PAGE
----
Meet The FAMU Student Who Helped Organize A Massive, Star-Packed Rally For Andrew Gillum
by: Kayla Pasacreta
One day before the November 6th midterm election, FAMU had a massive ‘Bring It Home Midnight Rally’ for Tallahassee mayor and gubernatorial candidate Andrew Gillum. Students stood in hour-long lines to attend the star-studded event. Migos’ Quavo, Sean “Diddy” Combs, rapper Fat Joe, producer Will Packer, comedian Tiffany Haddish, R&B singer Monica, political commentator Angela Rye, and rapper Gunna took the stage to not only put on a great show, but also advocate for students to vote and support FAMU grad Andrew Gillum. As FAMU students gathered for a great time, they were also aware that they were on the very brink of history - Andrew Gillum, an HBCU grad, could be the first black Governor of Florida.
"We are in the midst of a black excellence moment, and we have the opportunity to make history ,” Combs told the crowd while wearing a “Vote Or Die” shirt.
The rally, which FAMU student Denver Smith helped organize, was a profound intersection of black culture, music, and youth political advocacy. The Executive Tea sat down with Denver to discuss the rally, the importance of voting, and her plans for political involvement in the future.
Denver Smith is a 4th-year Pre-Physical Therapy scholar from Prince George's County, Maryland. She previously served as the Student Government Association Chief-of-Staff for Florida A&M University. This year, she serves as the Special Advisor to the SGA President's Cabinet. Florida A&M University (FAMU) sits on the highest of seven hills in Tallahassee, FL. It is rich in history and known for many of the barriers it's broken in the 131 years of being established. FAMU’s Student Government Association has especially been a progressive aid to the many changes that have come to fruition in our state's capitol and the rest of Florida. FAMU’s very own alumnus, Gubernatorial Candidate, Mayor Andrew Gillum, was very active on FAMU's campus as he was elected as the SGA Vice President during his college years.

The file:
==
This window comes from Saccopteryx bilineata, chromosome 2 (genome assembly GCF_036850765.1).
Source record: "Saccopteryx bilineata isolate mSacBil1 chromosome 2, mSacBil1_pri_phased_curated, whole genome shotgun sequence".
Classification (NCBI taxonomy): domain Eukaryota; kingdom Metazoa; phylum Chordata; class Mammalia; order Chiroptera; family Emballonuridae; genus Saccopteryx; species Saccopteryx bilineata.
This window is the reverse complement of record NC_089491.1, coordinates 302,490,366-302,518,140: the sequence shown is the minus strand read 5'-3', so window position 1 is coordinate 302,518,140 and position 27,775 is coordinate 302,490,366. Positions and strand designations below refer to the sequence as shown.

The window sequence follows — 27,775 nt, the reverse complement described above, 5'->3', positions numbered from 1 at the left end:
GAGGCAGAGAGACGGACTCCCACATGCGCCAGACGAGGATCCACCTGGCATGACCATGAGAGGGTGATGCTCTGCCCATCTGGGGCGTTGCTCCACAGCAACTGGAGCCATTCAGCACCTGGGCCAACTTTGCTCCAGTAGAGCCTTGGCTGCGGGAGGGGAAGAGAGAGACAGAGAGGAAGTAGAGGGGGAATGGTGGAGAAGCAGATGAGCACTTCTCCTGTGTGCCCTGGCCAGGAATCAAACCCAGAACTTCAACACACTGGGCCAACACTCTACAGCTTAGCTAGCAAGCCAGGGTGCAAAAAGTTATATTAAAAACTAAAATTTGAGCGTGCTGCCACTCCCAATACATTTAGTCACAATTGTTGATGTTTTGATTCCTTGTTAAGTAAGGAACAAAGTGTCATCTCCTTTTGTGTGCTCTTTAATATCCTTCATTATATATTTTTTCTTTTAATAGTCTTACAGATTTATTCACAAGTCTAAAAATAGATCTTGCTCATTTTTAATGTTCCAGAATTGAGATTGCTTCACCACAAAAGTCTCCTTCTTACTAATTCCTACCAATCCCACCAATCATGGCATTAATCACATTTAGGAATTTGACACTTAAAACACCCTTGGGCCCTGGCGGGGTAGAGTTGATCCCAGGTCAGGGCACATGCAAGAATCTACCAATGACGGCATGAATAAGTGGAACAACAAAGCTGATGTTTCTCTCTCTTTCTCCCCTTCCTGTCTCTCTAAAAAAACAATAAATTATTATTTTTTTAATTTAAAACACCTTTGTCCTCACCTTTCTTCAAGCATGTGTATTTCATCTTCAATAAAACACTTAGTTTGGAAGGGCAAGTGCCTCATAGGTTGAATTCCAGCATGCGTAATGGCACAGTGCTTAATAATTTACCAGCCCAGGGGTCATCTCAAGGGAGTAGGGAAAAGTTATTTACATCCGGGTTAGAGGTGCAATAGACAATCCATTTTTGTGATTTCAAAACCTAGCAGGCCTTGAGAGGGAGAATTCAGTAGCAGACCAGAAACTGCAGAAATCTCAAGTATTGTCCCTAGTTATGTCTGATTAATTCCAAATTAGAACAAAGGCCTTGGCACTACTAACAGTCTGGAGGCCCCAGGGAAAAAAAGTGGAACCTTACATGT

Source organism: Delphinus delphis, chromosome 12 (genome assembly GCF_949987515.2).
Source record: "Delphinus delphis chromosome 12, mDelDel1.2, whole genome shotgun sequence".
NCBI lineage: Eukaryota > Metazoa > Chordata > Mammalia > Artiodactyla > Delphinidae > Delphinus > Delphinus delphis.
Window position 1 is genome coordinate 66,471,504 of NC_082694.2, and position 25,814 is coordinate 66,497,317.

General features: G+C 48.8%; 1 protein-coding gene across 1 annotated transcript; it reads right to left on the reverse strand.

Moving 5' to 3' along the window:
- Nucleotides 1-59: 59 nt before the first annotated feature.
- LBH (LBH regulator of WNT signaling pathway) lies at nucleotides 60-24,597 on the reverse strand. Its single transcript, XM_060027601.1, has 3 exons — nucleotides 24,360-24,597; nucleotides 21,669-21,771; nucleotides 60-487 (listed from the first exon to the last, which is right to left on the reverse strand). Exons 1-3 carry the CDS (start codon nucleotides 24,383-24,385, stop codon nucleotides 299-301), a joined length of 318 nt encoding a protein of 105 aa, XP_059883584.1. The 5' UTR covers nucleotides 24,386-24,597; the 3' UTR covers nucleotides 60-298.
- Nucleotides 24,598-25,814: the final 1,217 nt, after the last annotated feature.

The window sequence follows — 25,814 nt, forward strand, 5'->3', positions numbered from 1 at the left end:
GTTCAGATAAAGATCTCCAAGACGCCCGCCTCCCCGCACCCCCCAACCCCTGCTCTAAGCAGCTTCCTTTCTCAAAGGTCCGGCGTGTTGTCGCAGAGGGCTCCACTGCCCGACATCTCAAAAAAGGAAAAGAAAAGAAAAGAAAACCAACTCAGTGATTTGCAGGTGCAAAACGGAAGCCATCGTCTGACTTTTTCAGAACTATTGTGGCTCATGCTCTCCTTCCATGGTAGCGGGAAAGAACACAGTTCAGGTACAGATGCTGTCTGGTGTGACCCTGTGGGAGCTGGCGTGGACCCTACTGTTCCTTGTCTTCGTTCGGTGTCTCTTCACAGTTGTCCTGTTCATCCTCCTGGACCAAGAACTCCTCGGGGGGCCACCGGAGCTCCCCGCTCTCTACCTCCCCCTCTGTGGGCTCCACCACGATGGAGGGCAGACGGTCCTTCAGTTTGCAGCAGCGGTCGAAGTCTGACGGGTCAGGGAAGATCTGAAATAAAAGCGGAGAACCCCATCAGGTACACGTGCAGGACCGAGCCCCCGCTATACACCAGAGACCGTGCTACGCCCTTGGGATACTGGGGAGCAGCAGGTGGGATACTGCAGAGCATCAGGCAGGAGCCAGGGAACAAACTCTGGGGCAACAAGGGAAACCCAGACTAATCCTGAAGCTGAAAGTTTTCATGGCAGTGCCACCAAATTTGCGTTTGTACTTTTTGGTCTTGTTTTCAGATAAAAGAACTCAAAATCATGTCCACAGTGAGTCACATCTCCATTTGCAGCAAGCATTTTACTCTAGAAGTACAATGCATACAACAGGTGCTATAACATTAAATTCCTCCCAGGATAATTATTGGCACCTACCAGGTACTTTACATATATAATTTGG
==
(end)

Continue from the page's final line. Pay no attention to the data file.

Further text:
The Executive Tea (TET): You played a big role in organizing a massive rally at FAMU that had major celebrities like P Diddy, DJ Khaled, Quavo, comedian Tiffany Haddish, CNN commentator Angela Rye, Gunna, and more. How did you come up with this idea to merge black popular culture and politics to rally support for FAMU grad Andrew Gillum?
Denver Smith: The idea was brought to us by Mayor Gillum's team. We are very supportive of our own alumni. Nonetheless, we are still a non-partisan school. We have provided a space for all candidates to reach out to our SGA and student body to civically engage everyone. Many artists have began to utilize their humongous platform for things that truly matter. Diddy along with many other artists have began to "shake the table" if you will by calling everyone to action about problems that truly effect ALL citizens of the United States of America. Knowing the audience each artist could draw while utilizing our commentators and Gubernatorial Candidate, Mayor Gillum, we knew for sure we'd catch everyone's attention and have them actually listen.